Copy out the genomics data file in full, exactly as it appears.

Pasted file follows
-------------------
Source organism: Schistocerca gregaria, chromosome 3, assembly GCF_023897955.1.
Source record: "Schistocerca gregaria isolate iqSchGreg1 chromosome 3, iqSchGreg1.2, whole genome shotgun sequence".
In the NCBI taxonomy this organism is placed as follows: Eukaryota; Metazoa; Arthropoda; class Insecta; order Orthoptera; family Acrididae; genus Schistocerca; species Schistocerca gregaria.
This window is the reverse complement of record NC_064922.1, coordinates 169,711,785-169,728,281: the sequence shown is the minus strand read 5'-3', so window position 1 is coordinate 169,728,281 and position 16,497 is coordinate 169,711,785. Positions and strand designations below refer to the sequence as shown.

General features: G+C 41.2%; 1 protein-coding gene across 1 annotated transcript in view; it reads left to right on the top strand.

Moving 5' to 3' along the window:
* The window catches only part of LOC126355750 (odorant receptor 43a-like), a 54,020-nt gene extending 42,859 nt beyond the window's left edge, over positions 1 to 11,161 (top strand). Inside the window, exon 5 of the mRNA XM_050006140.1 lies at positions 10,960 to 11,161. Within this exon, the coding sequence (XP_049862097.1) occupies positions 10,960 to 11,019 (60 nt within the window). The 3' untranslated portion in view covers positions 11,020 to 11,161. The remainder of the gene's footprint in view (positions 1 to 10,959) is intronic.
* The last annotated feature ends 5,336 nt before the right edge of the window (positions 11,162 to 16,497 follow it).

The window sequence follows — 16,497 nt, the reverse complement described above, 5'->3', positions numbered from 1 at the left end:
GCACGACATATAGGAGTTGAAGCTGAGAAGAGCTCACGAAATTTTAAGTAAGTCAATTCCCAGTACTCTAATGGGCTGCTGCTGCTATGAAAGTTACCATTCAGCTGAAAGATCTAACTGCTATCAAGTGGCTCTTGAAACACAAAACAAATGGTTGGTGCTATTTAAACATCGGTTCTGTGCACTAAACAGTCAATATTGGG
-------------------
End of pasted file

Source organism: Schistocerca gregaria, chromosome 3, assembly GCF_023897955.1.
Source record: "Schistocerca gregaria isolate iqSchGreg1 chromosome 3, iqSchGreg1.2, whole genome shotgun sequence".
In the NCBI taxonomy this organism is placed as follows: Eukaryota; Metazoa; Arthropoda; class Insecta; order Orthoptera; family Acrididae; genus Schistocerca; species Schistocerca gregaria.
This window is the reverse complement of record NC_064922.1, coordinates 169,711,785-169,728,281: the sequence shown is the minus strand read 5'-3', so window position 1 is coordinate 169,728,281 and position 16,497 is coordinate 169,711,785. Positions and strand designations below refer to the sequence as shown.

General features: G+C 41.2%; 1 protein-coding gene across 1 annotated transcript in view; it reads left to right on the top strand.

Moving 5' to 3' along the window:
* The window catches only part of LOC126355750 (odorant receptor 43a-like), a 54,020-nt gene extending 42,859 nt beyond the window's left edge, over positions 1 to 11,161 (top strand). Inside the window, exon 5 of the mRNA XM_050006140.1 lies at positions 10,960 to 11,161. Within this exon, the coding sequence (XP_049862097.1) occupies positions 10,960 to 11,019 (60 nt within the window). The 3' untranslated portion in view covers positions 11,020 to 11,161. The remainder of the gene's footprint in view (positions 1 to 10,959) is intronic.
* The last annotated feature ends 5,336 nt before the right edge of the window (positions 11,162 to 16,497 follow it).

The window sequence follows — 16,497 nt, the reverse complement described above, 5'->3', positions numbered from 1 at the left end:
GCACGACATATAGGAGTTGAAGCTGAGAAGAGCTCACGAAATTTTAAGTAAGTCAATTCCCAGTACTCTAATGGGCTGCTGCTGCTATGAAAGTTACCATTCAGCTGAAAGATCTAACTGCTATCAAGTGGCTCTTGAAACACAAAACAAATGGTTGGTGCTATTTAAACATCGGTTCTGTGCACTAAACAGTCAATATTGGG